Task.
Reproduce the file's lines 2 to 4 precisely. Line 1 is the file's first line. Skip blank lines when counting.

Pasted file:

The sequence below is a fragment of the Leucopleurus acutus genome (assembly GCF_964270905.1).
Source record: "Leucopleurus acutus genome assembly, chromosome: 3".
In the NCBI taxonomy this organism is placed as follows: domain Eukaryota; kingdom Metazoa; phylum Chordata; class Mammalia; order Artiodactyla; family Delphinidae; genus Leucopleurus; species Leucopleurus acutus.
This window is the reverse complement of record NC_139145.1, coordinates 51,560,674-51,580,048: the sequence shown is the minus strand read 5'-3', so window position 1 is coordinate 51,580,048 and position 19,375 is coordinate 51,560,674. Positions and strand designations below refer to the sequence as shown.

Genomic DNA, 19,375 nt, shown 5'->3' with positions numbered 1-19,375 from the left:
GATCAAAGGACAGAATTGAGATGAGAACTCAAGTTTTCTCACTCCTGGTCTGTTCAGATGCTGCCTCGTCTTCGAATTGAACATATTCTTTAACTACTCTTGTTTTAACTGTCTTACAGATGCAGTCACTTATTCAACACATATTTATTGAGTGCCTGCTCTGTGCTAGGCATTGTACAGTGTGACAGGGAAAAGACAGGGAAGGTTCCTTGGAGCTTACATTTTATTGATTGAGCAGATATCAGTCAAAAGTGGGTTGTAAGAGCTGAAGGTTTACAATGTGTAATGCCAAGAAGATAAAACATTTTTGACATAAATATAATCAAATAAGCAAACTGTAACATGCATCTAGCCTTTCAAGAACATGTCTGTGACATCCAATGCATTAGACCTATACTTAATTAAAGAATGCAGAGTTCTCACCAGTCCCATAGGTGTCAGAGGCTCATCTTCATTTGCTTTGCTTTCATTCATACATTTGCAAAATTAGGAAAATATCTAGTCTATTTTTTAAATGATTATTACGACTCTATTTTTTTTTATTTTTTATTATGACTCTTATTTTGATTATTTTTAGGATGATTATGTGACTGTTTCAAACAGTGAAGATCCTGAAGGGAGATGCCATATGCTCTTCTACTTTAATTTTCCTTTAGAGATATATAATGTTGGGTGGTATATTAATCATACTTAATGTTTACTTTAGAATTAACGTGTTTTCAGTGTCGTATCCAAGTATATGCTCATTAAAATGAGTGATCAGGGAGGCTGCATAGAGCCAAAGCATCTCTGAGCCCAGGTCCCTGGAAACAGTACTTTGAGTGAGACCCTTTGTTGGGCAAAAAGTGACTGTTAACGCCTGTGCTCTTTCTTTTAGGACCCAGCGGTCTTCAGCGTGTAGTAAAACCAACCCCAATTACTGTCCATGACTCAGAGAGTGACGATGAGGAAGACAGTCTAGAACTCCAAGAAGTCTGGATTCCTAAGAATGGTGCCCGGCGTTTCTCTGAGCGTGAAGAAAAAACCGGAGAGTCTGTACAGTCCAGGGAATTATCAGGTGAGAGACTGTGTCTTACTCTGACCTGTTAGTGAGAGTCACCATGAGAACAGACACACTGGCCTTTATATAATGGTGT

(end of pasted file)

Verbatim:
Source record: "Leucopleurus acutus genome assembly, chromosome: 3".
In the NCBI taxonomy this organism is placed as follows: domain Eukaryota; kingdom Metazoa; phylum Chordata; class Mammalia; order Artiodactyla; family Delphinidae; genus Leucopleurus; species Leucopleurus acutus.
This window is the reverse complement of record NC_139145.1, coordinates 51,560,674-51,580,048: the sequence shown is the minus strand read 5'-3', so window position 1 is coordinate 51,580,048 and position 19,375 is coordinate 51,560,674. Positions and strand designations below refer to the sequence as shown.